Mars hoax returns to misguide astronomy enthusiasts
Karachi, June 04: Astronomy enthusiasts are being misguided yet again this year by the dissemination of emails and other material of unfounded information about the closest orbital encounter between Earth and Mars.
University of Karachi (KU) Institute of Space and Planetary Astrophysics Director Dr M Shahid Qureshi said that somehow this information about Mars reaching its closest point to Earth had re-emerged on the internet or is being spread through emails. This information should be clarified for sky gazers and other people who take keen interest in movement of celestial bodies, he said.
Dr Qureshi said that it was August 27, 2003 when Mars reached its closest distance to earth that was 346, 44,600 miles. It would take another 60,000 years when Mars would again come so close to Earth.
He said it seems that after 2003, internet users are misguided every year by spread of such emails containing unsubstantiated information about closest encounter between Mars and Earth. He said that this year the closest distance between Mars and Earth, which in terminology of astronomy is called conjunction, would be around 686,00,000 miles and it would occur on December 31.
In his article "Mars Hoax Returns" in the August 2006 issue of the American monthly magazine Sky & Telescope, Alan M MacRobert wrote that the problem is that "August 27" is actually August 27, 2003. Mars did make a historically close pass by Earth at that time, and when magnified 75 times in a telescope, it looked (in the telescope) the size of the Moon as it appears to the unaided eye. However, that qualifier has long been lost from some versions of the chain letter.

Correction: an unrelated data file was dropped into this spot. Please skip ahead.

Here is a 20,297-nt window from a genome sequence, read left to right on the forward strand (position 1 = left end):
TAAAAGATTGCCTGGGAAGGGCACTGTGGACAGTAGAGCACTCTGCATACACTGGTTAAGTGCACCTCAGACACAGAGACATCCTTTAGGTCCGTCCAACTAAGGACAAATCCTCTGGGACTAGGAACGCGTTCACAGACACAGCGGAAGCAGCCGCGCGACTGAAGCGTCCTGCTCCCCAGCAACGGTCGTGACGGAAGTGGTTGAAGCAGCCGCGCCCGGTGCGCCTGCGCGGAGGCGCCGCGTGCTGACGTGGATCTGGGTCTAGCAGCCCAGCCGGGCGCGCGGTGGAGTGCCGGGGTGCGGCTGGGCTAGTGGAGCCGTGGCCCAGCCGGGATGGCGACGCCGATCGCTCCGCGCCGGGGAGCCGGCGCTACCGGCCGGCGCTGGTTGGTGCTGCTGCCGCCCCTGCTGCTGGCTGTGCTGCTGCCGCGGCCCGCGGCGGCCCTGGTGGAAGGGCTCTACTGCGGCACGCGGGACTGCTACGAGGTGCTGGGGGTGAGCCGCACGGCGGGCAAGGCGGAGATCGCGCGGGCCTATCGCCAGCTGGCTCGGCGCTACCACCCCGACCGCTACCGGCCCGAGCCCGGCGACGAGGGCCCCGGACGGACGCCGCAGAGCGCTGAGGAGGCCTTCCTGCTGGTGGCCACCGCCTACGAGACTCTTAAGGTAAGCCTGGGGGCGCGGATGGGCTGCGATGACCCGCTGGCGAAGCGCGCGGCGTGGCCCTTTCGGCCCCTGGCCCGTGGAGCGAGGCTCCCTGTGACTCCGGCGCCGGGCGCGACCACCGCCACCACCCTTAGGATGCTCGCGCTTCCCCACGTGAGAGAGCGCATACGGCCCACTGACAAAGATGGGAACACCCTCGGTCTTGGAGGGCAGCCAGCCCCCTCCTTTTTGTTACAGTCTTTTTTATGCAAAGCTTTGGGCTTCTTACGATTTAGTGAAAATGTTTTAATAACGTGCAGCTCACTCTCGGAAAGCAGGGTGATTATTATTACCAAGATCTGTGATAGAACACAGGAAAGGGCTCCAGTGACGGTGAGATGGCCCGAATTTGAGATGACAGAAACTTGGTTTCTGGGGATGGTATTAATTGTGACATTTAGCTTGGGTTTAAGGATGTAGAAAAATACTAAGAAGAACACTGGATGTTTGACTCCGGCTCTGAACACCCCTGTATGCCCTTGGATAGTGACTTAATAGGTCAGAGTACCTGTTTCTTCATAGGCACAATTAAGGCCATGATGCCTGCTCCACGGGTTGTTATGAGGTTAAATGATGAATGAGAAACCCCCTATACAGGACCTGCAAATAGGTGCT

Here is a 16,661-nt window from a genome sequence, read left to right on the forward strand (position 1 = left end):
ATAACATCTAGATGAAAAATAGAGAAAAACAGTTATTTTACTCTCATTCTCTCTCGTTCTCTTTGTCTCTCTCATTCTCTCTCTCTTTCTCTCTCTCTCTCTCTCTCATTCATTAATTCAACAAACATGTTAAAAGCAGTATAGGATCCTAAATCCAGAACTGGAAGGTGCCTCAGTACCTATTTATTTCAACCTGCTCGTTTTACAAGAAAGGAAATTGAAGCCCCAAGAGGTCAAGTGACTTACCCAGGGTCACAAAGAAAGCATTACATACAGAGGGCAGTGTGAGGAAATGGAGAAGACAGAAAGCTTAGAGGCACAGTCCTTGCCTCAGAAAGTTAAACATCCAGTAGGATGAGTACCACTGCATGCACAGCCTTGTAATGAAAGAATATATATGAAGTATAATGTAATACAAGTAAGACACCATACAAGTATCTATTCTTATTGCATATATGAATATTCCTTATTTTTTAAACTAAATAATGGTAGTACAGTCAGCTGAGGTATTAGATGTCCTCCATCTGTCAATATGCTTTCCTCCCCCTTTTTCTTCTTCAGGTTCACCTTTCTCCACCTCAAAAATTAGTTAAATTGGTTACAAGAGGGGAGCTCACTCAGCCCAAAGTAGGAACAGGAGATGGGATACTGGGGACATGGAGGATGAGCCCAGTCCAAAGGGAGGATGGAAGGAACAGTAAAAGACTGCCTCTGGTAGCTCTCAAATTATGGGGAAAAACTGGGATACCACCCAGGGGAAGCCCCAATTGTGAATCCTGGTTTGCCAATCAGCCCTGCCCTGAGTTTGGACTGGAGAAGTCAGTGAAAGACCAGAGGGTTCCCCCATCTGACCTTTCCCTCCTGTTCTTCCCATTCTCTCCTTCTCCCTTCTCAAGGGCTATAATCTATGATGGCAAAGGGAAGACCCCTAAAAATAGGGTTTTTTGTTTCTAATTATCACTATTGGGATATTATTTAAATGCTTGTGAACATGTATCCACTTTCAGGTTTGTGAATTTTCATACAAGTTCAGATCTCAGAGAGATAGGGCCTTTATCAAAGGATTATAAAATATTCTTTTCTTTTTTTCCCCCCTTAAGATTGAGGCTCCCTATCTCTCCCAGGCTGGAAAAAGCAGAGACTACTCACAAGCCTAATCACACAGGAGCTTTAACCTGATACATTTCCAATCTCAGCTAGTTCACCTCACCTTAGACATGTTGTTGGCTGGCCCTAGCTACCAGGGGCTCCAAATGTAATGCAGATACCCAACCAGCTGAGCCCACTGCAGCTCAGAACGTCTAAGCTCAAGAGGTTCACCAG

"As they orbit the Sun, Earth and Mars make a close approach every 2-1/4 years or so. This time is called 'opposition', because from our perspective on Earth, Mars then appears opposite the Sun in the sky. On average, the two planets come within 48 million miles of each other, but because their orbits are elliptical (oval) rather than perfectly circular, the minimum separation between the two planets varies from one opposition to the next," he wrote.
"In late August 2003 Mars came within 35 million miles of Earth, and in late October and early November 2005 it came within 43 million miles. Mars's next opposition came in December 2007, when it was farther still, 55 million miles from Earth. For reference, the Moon orbits the Earth at an average distance of about 240,000 miles, and the average Earth–Sun distance is about 93 million miles," MacRobert added. The News
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7th Emerging Talent: Out in the open
Karachi: Bright, creative, intriguing, enticing, these are just some of the superlatives that can best describe the 7th Emerging Talent 2009 exhibit being held at the V M Art Gallery.
In its seventh year, the art exhibit showcased some of the best works of young art students from all over Pakistan and this year was no exception.